Now, back to my mind being blown and my earlier topic of "thanks". There were actually people who took insult in the official Pennsic post (printed in its entirety in my earlier entry), because they, as non-staff volunteers, were NOT singled out for thanks. Wow. Yes, the staff was thanked, but honestly, I cannot imagine that the Mayor or anyone else does not absolutely love those who pitch in. Should they have been included? If it was a formal thank you letter, YES. But really, the point of the dang post was not to lay thanks on folks, it was to inform everyone else as to what was happening and WHY and to ask them to please lay off as these VOLUNTEERS have a lot to do in setting up the event. They should NOT be contenting with whiny emails about refunds right now. Please folks, have a little understanding for what they are dealing with (and always have to deal with) and be grown up about it and understand that an omission like that is definitely not meant as an insult. Look at the bigger picture folks.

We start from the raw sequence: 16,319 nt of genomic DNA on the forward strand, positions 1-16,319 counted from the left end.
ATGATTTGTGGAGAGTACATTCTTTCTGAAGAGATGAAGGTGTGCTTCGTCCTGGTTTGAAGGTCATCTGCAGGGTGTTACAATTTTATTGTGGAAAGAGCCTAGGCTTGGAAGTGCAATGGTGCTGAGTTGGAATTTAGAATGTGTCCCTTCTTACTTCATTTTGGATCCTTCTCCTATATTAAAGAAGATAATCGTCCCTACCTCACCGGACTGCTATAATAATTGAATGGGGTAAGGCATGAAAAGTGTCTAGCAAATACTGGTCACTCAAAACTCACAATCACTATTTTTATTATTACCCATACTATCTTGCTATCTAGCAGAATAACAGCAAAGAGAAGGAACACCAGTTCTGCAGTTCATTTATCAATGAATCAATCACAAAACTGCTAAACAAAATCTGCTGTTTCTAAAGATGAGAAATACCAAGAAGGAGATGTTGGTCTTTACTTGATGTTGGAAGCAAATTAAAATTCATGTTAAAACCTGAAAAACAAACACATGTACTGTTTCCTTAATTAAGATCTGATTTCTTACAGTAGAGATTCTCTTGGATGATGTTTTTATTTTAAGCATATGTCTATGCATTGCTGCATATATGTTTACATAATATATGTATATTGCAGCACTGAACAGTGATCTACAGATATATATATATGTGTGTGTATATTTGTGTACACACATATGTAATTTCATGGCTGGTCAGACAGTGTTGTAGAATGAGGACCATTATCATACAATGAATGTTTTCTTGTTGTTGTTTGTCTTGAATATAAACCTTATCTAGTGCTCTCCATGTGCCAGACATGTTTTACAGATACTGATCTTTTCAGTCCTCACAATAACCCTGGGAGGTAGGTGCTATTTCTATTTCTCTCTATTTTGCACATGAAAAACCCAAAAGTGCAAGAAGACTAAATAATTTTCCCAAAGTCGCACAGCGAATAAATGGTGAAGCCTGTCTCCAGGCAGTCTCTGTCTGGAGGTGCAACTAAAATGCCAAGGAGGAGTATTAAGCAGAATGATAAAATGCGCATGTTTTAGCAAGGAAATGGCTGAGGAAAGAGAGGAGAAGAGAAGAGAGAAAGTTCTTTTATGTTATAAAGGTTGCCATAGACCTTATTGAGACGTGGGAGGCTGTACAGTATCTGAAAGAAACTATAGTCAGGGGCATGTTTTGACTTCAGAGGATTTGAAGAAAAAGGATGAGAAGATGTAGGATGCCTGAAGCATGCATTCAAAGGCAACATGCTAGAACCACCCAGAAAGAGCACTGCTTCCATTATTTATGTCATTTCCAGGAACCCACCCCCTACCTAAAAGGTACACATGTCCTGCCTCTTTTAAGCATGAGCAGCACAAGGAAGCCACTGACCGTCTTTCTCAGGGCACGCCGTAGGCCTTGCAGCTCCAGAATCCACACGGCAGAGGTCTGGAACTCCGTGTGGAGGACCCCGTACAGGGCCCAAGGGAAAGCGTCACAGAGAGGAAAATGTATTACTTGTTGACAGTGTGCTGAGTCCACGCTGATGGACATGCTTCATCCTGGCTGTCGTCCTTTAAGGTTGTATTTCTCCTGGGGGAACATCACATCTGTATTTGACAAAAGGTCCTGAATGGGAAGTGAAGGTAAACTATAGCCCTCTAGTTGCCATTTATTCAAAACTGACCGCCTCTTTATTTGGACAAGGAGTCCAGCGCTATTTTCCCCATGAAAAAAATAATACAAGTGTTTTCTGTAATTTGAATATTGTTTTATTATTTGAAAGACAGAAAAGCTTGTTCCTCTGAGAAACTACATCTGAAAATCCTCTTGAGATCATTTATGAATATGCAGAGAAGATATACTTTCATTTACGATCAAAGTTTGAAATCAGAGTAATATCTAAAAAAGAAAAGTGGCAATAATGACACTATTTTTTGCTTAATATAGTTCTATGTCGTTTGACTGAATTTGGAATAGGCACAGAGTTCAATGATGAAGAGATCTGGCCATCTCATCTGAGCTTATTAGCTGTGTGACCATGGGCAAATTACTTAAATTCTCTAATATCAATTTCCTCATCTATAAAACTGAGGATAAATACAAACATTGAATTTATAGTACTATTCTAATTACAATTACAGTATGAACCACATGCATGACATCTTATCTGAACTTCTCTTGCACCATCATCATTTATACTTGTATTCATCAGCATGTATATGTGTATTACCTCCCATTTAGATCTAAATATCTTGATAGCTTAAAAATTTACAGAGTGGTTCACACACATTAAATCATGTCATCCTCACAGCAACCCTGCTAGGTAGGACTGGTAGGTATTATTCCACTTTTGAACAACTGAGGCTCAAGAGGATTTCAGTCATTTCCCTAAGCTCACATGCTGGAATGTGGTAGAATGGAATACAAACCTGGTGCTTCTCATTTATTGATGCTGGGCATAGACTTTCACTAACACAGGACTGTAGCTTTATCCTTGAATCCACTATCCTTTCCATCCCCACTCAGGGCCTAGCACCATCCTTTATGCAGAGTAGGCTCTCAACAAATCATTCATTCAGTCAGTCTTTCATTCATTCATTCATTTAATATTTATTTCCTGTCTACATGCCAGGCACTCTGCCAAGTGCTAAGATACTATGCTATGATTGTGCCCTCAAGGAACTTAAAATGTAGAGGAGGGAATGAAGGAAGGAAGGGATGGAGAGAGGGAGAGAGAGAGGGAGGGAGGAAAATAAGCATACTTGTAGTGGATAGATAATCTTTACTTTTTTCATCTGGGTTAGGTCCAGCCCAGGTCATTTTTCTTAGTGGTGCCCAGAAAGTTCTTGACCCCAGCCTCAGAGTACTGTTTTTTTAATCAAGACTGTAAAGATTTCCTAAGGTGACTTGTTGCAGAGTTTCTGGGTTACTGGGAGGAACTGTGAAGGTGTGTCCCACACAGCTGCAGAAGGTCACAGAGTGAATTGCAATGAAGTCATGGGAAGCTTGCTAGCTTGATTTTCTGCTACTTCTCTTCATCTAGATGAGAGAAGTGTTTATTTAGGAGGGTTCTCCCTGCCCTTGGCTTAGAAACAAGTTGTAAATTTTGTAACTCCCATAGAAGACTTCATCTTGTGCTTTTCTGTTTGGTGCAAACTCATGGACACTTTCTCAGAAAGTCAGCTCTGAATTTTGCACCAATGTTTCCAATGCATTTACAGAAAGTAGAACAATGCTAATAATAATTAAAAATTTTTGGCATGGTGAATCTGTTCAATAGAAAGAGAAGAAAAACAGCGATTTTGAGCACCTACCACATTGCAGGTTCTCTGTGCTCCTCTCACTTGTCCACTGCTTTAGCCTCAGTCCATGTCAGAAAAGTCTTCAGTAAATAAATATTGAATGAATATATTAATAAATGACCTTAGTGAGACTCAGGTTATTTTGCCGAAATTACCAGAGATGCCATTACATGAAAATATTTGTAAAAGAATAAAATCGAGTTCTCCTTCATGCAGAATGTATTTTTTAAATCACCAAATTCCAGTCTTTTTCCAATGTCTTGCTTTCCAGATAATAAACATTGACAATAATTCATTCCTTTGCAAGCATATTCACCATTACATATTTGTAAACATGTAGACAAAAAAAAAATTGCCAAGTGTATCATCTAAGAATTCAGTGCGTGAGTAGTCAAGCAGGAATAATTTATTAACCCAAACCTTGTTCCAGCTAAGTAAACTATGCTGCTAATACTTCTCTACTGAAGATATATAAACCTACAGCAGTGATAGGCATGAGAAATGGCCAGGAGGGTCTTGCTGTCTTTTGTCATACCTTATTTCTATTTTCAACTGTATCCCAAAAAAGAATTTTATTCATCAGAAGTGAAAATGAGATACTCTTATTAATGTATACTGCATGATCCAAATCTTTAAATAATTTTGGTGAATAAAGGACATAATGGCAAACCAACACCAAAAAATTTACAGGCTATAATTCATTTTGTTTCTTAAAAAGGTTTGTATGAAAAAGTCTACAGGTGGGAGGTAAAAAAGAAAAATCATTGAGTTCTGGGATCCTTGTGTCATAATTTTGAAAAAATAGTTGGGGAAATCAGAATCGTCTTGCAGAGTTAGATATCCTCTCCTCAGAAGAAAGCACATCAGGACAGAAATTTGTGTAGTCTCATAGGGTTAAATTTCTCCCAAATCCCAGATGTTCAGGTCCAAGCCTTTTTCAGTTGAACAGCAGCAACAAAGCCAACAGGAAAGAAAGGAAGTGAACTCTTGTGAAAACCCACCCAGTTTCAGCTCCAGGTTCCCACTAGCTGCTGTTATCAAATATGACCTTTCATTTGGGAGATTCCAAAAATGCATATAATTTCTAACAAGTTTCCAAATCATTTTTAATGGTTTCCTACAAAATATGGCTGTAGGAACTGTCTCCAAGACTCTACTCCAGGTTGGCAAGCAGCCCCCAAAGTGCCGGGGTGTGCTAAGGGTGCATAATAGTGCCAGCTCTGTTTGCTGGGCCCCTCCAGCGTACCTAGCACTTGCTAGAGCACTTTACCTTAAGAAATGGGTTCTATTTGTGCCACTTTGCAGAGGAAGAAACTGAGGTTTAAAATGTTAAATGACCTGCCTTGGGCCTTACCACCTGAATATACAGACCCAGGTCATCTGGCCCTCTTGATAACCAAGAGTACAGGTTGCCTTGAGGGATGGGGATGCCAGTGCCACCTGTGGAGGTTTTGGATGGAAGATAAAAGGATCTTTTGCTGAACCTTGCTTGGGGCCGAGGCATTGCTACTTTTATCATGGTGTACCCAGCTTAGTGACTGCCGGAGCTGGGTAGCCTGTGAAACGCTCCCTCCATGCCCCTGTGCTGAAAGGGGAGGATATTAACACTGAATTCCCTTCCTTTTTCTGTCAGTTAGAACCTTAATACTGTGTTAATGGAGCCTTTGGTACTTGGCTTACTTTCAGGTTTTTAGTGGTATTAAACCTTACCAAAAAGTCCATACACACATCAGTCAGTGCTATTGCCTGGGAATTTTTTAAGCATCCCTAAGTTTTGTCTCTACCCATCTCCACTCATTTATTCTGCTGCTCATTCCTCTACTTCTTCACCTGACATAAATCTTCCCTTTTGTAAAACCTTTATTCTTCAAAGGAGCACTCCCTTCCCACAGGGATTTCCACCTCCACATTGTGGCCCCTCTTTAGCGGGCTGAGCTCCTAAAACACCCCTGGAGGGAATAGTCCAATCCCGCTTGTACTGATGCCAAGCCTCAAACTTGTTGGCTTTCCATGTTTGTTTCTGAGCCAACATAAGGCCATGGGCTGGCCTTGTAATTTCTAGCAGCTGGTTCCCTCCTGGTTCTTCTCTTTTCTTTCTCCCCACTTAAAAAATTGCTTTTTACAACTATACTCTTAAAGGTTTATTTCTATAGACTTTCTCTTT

I say again, THANK you to all of the volunteers at War, official or otherwise. Thank you for making my vacation wonderful. Thank you thank you thank you all.
And yes, I will be spending some extra time helping out this year as well (no thanks necessary).
It saddens me that the staff even had to take the time to post this, but here it is:
One more thing to say about the "one day shorter". . . If you went to a regular SCA event, one that was held every year at the same place, an event of which you were very fond, and the autocrat said: "This year, folks, instead of shutting down at 10 pm, we need to clear the hall at 9 pm," would you ask for a refund percentage of your gate fee back because it was not what you got for your dollar last year (despite the fact that they haven't raise rates for years even though the event costs went up)? Would you complain that the event staff opened the doors at 9 am when they should have given you your extra hour by opening at 8 am? Would you complain that you were being ripped off by the event staff, the site owners, or some ubiquitous "They"?
Pennsic, like every other annually recurring event in the SCA changes. Sometime the changes are more noticeable than others. We are fortunate in that we have many returning staff on an annual basis. We remember what we did last year, over the last 10 years, and even 2-3 decades ago. We always end up changing something every year to cope with the needs of the site, the needs of the attendees, and the needs of the staff. We consider all needs. We discuss them. And then we make decisions. Perhaps, if you are really concerned you should begin working regularly on Pennsic staff and see it from the inside.